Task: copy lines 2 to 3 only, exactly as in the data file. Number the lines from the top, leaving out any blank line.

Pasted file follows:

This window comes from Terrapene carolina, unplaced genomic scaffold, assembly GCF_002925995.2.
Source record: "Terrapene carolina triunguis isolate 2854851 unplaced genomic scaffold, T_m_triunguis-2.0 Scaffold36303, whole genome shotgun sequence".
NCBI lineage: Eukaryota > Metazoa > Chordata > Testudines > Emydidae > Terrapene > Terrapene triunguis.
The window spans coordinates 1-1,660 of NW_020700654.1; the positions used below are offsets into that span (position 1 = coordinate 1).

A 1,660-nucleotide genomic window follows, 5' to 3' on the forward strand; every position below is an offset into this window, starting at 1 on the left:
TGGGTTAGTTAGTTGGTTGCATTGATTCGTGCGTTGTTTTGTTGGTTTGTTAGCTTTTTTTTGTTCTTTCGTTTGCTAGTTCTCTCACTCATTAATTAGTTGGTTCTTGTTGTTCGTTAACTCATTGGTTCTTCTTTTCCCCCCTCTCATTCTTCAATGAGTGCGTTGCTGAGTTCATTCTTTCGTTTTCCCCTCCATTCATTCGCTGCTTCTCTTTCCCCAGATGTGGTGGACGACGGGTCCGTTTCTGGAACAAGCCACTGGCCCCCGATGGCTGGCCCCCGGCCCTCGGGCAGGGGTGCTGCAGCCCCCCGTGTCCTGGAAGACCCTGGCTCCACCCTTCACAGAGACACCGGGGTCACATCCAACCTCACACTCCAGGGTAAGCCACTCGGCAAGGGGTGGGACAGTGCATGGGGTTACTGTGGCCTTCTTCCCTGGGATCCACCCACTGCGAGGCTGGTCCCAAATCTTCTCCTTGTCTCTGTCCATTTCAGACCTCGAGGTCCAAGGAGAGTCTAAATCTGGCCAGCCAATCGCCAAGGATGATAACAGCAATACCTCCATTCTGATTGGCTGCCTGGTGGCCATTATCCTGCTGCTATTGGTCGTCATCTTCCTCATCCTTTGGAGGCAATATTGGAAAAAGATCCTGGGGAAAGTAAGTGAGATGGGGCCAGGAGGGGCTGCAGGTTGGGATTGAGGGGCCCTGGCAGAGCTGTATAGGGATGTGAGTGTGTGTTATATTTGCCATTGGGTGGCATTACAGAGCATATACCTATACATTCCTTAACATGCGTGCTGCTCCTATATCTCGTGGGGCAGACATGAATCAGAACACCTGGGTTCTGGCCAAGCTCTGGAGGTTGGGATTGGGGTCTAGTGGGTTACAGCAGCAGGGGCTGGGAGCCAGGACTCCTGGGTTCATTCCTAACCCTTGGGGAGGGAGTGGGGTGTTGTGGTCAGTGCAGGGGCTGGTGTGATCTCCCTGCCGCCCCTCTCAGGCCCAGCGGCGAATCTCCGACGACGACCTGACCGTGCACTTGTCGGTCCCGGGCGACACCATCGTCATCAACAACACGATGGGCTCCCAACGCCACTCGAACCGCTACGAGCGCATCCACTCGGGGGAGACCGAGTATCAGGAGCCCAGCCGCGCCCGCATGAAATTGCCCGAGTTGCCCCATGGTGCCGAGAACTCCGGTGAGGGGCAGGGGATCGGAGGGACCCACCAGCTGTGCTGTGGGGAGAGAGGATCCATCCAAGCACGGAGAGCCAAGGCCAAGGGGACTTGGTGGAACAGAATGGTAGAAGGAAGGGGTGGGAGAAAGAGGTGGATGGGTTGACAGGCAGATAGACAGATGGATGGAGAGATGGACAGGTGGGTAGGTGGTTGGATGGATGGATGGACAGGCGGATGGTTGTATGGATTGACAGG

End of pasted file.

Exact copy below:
Source record: "Terrapene carolina triunguis isolate 2854851 unplaced genomic scaffold, T_m_triunguis-2.0 Scaffold36303, whole genome shotgun sequence".
NCBI lineage: Eukaryota > Metazoa > Chordata > Testudines > Emydidae > Terrapene > Terrapene triunguis.